Having said that the scriptures are clear that no-one knows the time and it seems obvious to me that God has put a huge effort into this creation and so will want the maximum return (in souls) for His investment but this will be balanced with His love for us which will shorten the time (Mat 24:22) and, of course, I could be wrong. (Whoever reads let him understand.)

  • ‘Honour your father and your mother.’ ‘You shall not cover your neighbour’s wife…’
    Commandments 5 and 10. (Deuteronomy 5: 7-21).

  • We are following what’s happening in Aus and are praying for you! In the meantime, readers might like to read this post from March 2014 just before the first same sex marriages in Britain, which shows how many theologically orthodox church leaders kept their heads down even to the point of discouraging intercession.
    anglicanmainstream.org/same-sex-marriage-are-we-allowed-to-pray-about-it/

  • Many thanks for that Andrew Symes.

  • Dear Bill,
    I agree ABSOLUTELY with everything you have said in this article. Marriage IS a Gospel issue and always has been so the the sympathisers of SSM can deny this all they like but it won’t make one iota of difference. They are going against Jesus and what he expects from his followers.

    As a Catholic I also believe that Jesus elevated marriage between a man and a woman to such a high degree that He condescended to His Mother’s humble request to perform His first miracle at the marriage feast of Cana even though he said His ‘time had not yet come’. This is why the Catholic Church looks upon marriage between a man and a woman as one of the seven sacraments which Catholic believe were instituted by Jesus Christ so believers could live holy lives. The other sacraments are baptism, confirmation, Eucharist, confession, the sacrament of the sick [which used to be extreme unction] and holy orders.

    In marriage two people of the same sex cannot live a holy life because they are committing the grave sin of sodomy which is a sin so harmful that it ‘cries up to heaven for vengeance’. It is harmful because it is ‘contrary to the welfare of mankind’.

    I am fairly sure the supporters of SSM would have no problem agreeing with me that the other three sins in this category were also harmful to humankind . They are voluntary murder, defrauding a labourer of his wages and taking advantage of the poor.

    By their obstinate refusal to acknowledge ‘the sin of impurity against nature’ which includes sodomy they put their immortal sous in danger because what they believe is an insult to God who is the Creator of the world.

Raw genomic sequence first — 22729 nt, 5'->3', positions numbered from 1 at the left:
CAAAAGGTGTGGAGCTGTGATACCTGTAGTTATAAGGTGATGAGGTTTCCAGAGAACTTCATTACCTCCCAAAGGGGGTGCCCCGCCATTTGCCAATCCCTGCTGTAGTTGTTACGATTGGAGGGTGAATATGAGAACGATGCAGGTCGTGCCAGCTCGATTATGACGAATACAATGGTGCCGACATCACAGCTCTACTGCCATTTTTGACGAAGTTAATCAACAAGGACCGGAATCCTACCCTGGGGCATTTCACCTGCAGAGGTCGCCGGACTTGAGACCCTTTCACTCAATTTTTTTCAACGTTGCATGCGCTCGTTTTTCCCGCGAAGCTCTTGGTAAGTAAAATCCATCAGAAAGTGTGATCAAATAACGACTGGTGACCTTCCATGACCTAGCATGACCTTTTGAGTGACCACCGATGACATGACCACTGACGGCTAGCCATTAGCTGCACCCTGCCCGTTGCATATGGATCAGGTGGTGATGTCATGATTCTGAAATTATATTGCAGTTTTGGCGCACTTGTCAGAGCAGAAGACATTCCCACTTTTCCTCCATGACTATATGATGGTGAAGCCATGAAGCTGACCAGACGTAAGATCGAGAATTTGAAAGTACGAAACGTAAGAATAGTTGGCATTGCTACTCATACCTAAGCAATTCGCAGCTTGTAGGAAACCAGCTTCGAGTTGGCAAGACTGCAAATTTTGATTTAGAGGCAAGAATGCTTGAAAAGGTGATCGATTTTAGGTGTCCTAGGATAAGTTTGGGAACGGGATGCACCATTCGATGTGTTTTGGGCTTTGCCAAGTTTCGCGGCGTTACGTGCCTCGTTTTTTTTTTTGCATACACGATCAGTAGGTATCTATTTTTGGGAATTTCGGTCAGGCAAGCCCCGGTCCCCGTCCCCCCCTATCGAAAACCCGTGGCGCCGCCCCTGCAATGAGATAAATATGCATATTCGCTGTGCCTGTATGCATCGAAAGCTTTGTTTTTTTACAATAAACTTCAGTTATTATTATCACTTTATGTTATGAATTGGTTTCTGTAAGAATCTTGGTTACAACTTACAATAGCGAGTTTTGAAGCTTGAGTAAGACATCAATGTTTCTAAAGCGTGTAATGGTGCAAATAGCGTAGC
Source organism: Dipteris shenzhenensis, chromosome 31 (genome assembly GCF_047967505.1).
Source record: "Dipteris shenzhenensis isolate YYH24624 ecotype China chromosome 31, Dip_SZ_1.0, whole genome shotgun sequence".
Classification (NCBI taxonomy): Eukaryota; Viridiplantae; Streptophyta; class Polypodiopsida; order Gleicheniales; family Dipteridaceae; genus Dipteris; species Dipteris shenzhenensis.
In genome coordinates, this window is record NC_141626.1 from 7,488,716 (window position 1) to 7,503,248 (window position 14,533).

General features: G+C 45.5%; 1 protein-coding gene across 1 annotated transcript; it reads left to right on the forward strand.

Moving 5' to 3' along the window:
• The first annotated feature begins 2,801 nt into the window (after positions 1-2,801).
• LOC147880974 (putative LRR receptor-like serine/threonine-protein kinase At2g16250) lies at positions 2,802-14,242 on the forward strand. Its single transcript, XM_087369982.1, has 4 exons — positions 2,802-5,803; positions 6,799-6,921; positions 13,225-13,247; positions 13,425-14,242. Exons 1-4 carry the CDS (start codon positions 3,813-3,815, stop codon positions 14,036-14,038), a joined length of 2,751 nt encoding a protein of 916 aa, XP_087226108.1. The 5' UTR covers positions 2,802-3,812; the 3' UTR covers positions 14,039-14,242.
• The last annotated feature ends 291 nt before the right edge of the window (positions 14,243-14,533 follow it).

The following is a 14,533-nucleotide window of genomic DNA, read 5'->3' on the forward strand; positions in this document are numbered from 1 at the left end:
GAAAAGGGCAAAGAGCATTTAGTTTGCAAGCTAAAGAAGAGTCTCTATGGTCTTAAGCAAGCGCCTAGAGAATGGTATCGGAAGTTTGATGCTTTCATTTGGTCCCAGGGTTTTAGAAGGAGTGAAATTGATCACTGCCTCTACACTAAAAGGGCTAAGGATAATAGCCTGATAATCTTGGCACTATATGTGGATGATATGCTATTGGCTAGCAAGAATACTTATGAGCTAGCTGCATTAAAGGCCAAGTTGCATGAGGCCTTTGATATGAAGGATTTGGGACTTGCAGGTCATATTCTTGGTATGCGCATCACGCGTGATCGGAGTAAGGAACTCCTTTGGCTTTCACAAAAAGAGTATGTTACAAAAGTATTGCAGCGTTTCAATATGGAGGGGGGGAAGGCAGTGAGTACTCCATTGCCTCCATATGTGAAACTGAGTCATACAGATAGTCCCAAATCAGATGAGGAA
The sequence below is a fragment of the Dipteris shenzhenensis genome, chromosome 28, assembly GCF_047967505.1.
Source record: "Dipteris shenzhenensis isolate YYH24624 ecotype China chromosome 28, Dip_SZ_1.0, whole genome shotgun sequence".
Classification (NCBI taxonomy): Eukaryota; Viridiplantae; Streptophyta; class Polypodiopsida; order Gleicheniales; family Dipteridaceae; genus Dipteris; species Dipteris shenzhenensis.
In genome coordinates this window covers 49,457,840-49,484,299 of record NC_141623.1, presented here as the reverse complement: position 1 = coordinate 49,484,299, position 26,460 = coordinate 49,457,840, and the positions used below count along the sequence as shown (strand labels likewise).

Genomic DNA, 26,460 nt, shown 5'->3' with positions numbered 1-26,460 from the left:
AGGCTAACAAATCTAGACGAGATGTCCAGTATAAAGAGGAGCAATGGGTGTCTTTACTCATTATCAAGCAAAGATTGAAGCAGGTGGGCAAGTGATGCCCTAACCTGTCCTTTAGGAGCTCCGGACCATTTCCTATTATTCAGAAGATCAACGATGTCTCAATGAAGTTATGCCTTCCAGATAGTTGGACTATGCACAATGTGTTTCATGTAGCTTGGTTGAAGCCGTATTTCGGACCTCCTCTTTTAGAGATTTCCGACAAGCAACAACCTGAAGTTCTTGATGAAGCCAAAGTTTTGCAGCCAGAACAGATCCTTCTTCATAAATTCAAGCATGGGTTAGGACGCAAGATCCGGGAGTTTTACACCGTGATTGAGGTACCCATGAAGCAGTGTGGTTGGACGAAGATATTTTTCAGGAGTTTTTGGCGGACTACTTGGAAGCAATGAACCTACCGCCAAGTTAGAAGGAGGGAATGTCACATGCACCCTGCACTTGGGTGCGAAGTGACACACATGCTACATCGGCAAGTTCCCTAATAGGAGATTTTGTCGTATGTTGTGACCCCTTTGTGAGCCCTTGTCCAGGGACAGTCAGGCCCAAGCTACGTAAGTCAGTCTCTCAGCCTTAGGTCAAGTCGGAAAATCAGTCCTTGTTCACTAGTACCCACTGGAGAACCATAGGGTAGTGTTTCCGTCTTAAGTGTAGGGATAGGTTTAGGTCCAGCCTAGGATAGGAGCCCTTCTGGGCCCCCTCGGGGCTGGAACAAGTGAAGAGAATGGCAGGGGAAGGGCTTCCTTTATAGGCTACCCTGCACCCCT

To put it simply it is like saying He didn’t know what He was doing when he created us. That He is not the perfect source of infinite power, wisdom and goodness.

  • The Bible is book all about marriage from beginning to end. Christians cannot accept “marriage equality” because it is a lie. There is no sexual activity or relationship equal to the one-flesh marriage of a man and a woman, and this symbolises and looks forward to the last and ultimate marriage of Christ and his Church, which is a union of difference, not sameness.

    Just as Abraham sent his servant away to bring home a bride, Rebecca, for his son Isaac, the Father has sent his servants into the four corners of the earth to prepare a bride for his Son, Jesus Christ. This is why Jesus remained single while on earth. His let his cheek be kissed in betrayal, but never his lips in love. He took the hands of those he healed, but never “held hands”. The bride of Christ, the church, must remain virginal and pure, so cannot condone or support or participate in sexual perversion.

  • I am concerned that Sam Allberry seems to contradict himself on whether homosexual practice is of first importance. It is not one of the things that Paul lists as being of first importance in 1 Corinthians 15. Sam says “This is not to say that other issues are of no importance, just that they are not of first importance.” by which he seems to mean that homosexual practice is important, but not of first importance. A little further down the page, however, we read ” There are five reasons why we must regard the issue of homosexuality as being of first importance.”
    Is Sam condradicting both himself, and Paul?

  • Thanks Elizabeth, but there is nothing really to be concerned about. While I cannot speak for Sam, I am pretty sure we are on the same page on this. So my reply would be this – we need to emphasise a number of biblical truths here:

    -Yes, all sins sent Jesus to the cross, so in that sense they are all equally very bad indeed.

    -However, Scripture itself singles out some sins as being worse than others. So all sins are NOT equal in that sense. For example, some sins mentioned in the Old Testament warrant punishments like the death penalty while others do not. Jesus too spoke about this. But see this two-part article for a lot more detail on all this: